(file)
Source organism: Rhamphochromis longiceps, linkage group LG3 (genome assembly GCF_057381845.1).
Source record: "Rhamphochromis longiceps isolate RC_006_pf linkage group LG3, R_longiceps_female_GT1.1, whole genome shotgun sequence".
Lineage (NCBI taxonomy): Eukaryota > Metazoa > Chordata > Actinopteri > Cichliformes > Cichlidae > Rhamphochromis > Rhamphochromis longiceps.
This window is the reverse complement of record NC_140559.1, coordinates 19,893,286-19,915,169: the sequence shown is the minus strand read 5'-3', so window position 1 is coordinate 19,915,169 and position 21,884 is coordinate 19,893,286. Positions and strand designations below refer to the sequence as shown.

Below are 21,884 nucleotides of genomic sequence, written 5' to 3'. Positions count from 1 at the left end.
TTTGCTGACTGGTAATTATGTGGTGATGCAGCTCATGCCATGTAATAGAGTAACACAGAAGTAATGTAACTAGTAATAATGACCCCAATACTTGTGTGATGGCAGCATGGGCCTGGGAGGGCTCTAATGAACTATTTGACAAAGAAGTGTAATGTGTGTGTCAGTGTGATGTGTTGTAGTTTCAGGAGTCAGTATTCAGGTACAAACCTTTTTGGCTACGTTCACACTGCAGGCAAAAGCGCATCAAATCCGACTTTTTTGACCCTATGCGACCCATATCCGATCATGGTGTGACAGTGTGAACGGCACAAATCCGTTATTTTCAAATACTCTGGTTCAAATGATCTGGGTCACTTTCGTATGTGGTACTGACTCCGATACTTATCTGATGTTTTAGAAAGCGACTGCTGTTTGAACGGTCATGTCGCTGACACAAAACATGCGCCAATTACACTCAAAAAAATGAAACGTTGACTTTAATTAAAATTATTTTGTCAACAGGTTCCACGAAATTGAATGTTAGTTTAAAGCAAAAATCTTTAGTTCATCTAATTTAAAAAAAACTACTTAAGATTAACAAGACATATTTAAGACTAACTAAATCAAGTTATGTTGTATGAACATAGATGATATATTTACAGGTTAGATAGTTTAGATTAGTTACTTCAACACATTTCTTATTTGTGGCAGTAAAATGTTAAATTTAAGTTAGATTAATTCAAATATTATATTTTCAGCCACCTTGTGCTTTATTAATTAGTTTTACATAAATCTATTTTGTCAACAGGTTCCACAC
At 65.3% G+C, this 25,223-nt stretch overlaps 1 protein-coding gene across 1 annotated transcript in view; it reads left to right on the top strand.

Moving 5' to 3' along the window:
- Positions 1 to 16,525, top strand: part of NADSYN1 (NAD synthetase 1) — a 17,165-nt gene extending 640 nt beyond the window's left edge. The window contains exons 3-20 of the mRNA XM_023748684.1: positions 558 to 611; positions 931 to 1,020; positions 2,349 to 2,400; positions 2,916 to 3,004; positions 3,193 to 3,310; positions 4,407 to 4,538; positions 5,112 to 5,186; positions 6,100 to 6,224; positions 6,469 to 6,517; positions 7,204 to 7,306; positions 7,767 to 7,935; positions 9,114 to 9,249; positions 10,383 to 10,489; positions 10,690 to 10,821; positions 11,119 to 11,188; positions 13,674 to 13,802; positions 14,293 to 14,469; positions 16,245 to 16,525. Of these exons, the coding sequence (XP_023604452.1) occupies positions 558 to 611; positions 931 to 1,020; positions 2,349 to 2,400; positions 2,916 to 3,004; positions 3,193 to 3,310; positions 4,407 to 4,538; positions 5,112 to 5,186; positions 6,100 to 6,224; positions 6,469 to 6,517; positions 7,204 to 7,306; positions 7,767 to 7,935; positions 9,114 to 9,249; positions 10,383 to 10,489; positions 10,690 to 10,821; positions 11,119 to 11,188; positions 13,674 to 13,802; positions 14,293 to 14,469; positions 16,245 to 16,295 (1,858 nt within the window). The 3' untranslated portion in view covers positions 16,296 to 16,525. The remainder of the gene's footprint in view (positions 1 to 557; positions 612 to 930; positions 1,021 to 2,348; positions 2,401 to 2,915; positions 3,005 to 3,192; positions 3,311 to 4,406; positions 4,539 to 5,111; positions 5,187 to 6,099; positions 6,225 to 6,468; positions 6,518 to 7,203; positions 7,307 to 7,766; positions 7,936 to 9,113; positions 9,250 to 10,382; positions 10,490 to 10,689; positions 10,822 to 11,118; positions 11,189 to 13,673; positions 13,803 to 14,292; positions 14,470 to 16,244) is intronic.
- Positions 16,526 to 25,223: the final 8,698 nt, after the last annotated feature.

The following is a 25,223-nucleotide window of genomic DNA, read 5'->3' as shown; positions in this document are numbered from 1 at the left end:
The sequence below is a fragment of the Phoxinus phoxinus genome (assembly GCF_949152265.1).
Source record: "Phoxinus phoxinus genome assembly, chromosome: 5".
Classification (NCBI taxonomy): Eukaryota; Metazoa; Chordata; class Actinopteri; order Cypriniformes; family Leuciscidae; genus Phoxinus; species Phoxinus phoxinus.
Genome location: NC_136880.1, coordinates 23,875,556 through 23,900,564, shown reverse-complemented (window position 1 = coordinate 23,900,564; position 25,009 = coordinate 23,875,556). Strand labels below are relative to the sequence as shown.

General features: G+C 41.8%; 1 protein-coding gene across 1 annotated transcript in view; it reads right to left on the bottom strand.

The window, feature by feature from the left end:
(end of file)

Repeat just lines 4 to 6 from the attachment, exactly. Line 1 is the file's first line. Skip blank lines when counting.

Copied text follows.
This window is the reverse complement of record NC_140559.1, coordinates 19,893,286-19,915,169: the sequence shown is the minus strand read 5'-3', so window position 1 is coordinate 19,915,169 and position 21,884 is coordinate 19,893,286. Positions and strand designations below refer to the sequence as shown.

Below are 21,884 nucleotides of genomic sequence, written 5' to 3'. Positions count from 1 at the left end.
TTTGCTGACTGGTAATTATGTGGTGATGCAGCTCATGCCATGTAATAGAGTAACACAGAAGTAATGTAACTAGTAATAATGACCCCAATACTTGTGTGATGGCAGCATGGGCCTGGGAGGGCTCTAATGAACTATTTGACAAAGAAGTGTAATGTGTGTGTCAGTGTGATGTGTTGTAGTTTCAGGAGTCAGTATTCAGGTACAAACCTTTTTGGCTACGTTCACACTGCAGGCAAAAGCGCATCAAATCCGACTTTTTTGACCCTATGCGACCCATATCCGATCATGGTGTGACAGTGTGAACGGCACAAATCCGTTATTTTCAAATACTCTGGTTCAAATGATCTGGGTCACTTTCGTATGTGGTACTGACTCCGATACTTATCTGATGTTTTAGAAAGCGACTGCTGTTTGAACGGTCATGTCGCTGACACAAAACATGCGCCAATTACACTCAAAAAAATGAAACGTTGACTTTAATTAAAATTATTTTGTCAACAGGTTCCACGAAATTGAATGTTAGTTTAAAGCAAAAATCTTTAGTTCATCTAATTTAAAAAAAACTACTTAAGATTAACAAGACATATTTAAGACTAACTAAATCAAGTTATGTTGTATGAACATAGATGATATATTTACAGGTTAGATAGTTTAGATTAGTTACTTCAACACATTTCTTATTTGTGGCAGTAAAATGTTAAATTTAAGTTAGATTAATTCAAATATTATATTTTCAGCCACCTTGTGCTTTATTAATTAGTTTTACATAAATCTATTTTGTCAACAGGTTCCACAC